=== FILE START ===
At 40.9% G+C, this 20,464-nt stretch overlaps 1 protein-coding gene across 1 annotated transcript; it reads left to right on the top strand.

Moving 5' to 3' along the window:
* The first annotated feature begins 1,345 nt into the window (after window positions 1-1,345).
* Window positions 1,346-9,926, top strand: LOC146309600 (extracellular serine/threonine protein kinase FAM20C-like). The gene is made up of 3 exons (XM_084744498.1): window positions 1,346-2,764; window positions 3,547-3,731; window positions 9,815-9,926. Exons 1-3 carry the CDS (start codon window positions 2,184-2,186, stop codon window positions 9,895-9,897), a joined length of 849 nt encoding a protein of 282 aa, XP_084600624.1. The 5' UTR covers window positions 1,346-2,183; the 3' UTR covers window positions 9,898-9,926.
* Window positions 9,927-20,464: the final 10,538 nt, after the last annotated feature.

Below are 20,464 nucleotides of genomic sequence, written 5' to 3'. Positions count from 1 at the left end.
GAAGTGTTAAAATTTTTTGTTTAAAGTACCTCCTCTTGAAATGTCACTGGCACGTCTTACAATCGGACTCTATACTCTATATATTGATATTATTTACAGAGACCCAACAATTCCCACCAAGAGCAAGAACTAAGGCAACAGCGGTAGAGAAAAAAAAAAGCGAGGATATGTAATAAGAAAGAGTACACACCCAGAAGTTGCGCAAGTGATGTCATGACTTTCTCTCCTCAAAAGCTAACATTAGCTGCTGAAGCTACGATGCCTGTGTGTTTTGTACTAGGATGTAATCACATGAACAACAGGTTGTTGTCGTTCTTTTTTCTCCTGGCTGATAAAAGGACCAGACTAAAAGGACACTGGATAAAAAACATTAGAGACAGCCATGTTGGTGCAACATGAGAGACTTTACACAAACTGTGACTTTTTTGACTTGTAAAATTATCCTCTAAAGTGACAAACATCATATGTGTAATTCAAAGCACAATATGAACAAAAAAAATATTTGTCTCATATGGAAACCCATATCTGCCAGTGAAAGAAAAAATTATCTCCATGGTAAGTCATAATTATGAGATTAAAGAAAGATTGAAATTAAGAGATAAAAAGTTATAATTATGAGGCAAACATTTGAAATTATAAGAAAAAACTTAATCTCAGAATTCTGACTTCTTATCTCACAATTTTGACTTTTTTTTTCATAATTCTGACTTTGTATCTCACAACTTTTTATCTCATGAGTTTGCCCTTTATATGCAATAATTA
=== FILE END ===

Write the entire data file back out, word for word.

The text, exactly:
At 40.9% G+C, this 20,464-nt stretch overlaps 1 protein-coding gene across 1 annotated transcript; it reads left to right on the top strand.

Moving 5' to 3' along the window:
* The first annotated feature begins 1,345 nt into the window (after window positions 1-1,345).
* Window positions 1,346-9,926, top strand: LOC146309600 (extracellular serine/threonine protein kinase FAM20C-like). The gene is made up of 3 exons (XM_084744498.1): window positions 1,346-2,764; window positions 3,547-3,731; window positions 9,815-9,926. Exons 1-3 carry the CDS (start codon window positions 2,184-2,186, stop codon window positions 9,895-9,897), a joined length of 849 nt encoding a protein of 282 aa, XP_084600624.1. The 5' UTR covers window positions 1,346-2,183; the 3' UTR covers window positions 9,898-9,926.
* Window positions 9,927-20,464: the final 10,538 nt, after the last annotated feature.

Below are 20,464 nucleotides of genomic sequence, written 5' to 3'. Positions count from 1 at the left end.
GAAGTGTTAAAATTTTTTGTTTAAAGTACCTCCTCTTGAAATGTCACTGGCACGTCTTACAATCGGACTCTATACTCTATATATTGATATTATTTACAGAGACCCAACAATTCCCACCAAGAGCAAGAACTAAGGCAACAGCGGTAGAGAAAAAAAAAAGCGAGGATATGTAATAAGAAAGAGTACACACCCAGAAGTTGCGCAAGTGATGTCATGACTTTCTCTCCTCAAAAGCTAACATTAGCTGCTGAAGCTACGATGCCTGTGTGTTTTGTACTAGGATGTAATCACATGAACAACAGGTTGTTGTCGTTCTTTTTTCTCCTGGCTGATAAAAGGACCAGACTAAAAGGACACTGGATAAAAAACATTAGAGACAGCCATGTTGGTGCAACATGAGAGACTTTACACAAACTGTGACTTTTTTGACTTGTAAAATTATCCTCTAAAGTGACAAACATCATATGTGTAATTCAAAGCACAATATGAACAAAAAAAATATTTGTCTCATATGGAAACCCATATCTGCCAGTGAAAGAAAAAATTATCTCCATGGTAAGTCATAATTATGAGATTAAAGAAAGATTGAAATTAAGAGATAAAAAGTTATAATTATGAGGCAAACATTTGAAATTATAAGAAAAAACTTAATCTCAGAATTCTGACTTCTTATCTCACAATTTTGACTTTTTTTTTCATAATTCTGACTTTGTATCTCACAACTTTTTATCTCATGAGTTTGCCCTTTATATGCAATAATTA